KPLU

News articles from KPLU

Today, KPLU's weather expert Cliff Mass and science reporter Keith Seinfeld touch on the forecast – cloudy through most of Saturday, then getting better through Monday – and then take up a common thread throughout NW weather history: grousing.

Here's a weather report from 1855 published in the Puget Sound Courier:

"Well, March went out, April came in, and with it, cold, wet, disagreeable weather, and a universal spirit of discontent, and a disposition to 'growl'"

"Throughout the entire month, and even up to this, the last day of May, it has been precisely the same, and some amongst us profess to be so thoroughly disgusted with the weather .... that they threaten to leave the Territory altogether."

The Associated Press

One of the northwest’s best kept secrets is a person. He’s Bill Foege, a physician and Northwest native, who recently received the Presidential Medal of Freedom.  

Foege went to Nigeria and figured out how to eradicate smallpox – the only human disease ever wiped off the planet. He also ran the nation’s top public health agency, the CDC. More recently, he helped shape the mission of the Bill and Melinda Gates Foundation. Tom Paulson, of KPLU's Humanosphere blog, sat down with Bill Foege at his Vashon home to learn more about why people from Seattle are such a force globally. Click the listen button above to hear the interview.

Read Tom Paulson's first-person take on Bill Foege's life and work on Humanosphere.

Cyan James

By Cyan James, Humanosphere correspondent

Despite the potential annoyances—hours spent being screened , frequent health checks, irritating bites, painful twice-daily blood draws for weeks, not to mention the slamming headaches and vicious chills of malaria itself—people like Rasberry say being a malaria trials volunteer is worth it.

Read more on Humanosphere.

You can't actually see most of the work that was done on Pike Place Market's $69-million, three-year remodel. It involved a lot of plumbing, wiring, and seismic upgrades. Under the floorboards, inside the walls, and deep in the basements, the bones and nerves of the market were undergoing radical surgery.

Here's a slide-show of snapshots taken by the construction team:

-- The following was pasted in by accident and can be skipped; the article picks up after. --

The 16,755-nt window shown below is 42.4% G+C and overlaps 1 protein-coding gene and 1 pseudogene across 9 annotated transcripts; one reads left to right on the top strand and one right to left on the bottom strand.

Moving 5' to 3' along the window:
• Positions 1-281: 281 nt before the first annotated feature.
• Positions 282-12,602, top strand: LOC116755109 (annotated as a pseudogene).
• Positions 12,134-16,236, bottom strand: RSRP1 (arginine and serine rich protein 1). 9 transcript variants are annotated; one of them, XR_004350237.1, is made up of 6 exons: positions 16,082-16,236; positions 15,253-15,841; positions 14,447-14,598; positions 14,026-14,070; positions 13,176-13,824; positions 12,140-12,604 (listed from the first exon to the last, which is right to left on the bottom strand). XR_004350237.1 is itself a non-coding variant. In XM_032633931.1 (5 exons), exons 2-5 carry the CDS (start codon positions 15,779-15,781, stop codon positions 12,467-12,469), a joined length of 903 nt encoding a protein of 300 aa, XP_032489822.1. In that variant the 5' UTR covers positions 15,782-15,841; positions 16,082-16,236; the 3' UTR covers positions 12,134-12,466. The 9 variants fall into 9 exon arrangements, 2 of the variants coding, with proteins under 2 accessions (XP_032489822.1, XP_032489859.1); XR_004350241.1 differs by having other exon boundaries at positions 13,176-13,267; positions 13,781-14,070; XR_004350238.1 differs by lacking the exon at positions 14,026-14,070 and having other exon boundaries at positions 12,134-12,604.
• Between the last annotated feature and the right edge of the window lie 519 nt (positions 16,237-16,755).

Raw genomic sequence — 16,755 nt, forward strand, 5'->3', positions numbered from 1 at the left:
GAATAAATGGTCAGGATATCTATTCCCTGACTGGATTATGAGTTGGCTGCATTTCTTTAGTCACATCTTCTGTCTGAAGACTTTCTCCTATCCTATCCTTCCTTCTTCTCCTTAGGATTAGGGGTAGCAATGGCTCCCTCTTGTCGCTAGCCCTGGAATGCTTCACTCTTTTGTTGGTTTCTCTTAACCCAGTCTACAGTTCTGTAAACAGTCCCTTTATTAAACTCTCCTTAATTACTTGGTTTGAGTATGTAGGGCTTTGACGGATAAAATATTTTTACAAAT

AP Photo

Known as the "First Lady of Jazz" singer Ella Fitzgerald was born April 25, 1917, in Newport News, Virginia.

From rather humble beginnings Fitzgerald and her smooth, silky voice climbed to the top of the jazz world, reports Biography.com. During her long career she worked with greats from Duke Ellington and Louis Armstrong to Dizzy Gillespie and Frank Sinatra. In all Ella recorded over 200 albums and around 2,000 songs in her lifetime. She died on June 15, 1996.

Here’s five videos celebrating the great singers career:

If you're into images of Earth taken from space, NASA has a new video for you.

By Claudia Rowe, special correspondent

Despite living in a country with one of the best health-care systems in the world, thousands of American girls will have shorter lives than their mothers, according to new research from the Institute for Health Metrics and Evaluation (IHME).

In 661 areas of the country life expectancy for women has stagnated or decreased since 1999.

“It’s tragic,” said Dr. Ali Mokdad, who lead the team of researchers evaluating American health and mortality trends across the country.

Read more on Humanosphere.

The Associated Press

Three Seattleites are among the 220 new members elected to the American Academy of Arts and Sciences this year: Melinda Gates, Amazon founder Jeff Bezos and Dr. Larry Corey, president and director of Fred Hutchinson Cancer Research Center.

Read more on Humanosphere.

The Associated Press

By Lisa Stiffler, Humanosphere correspondent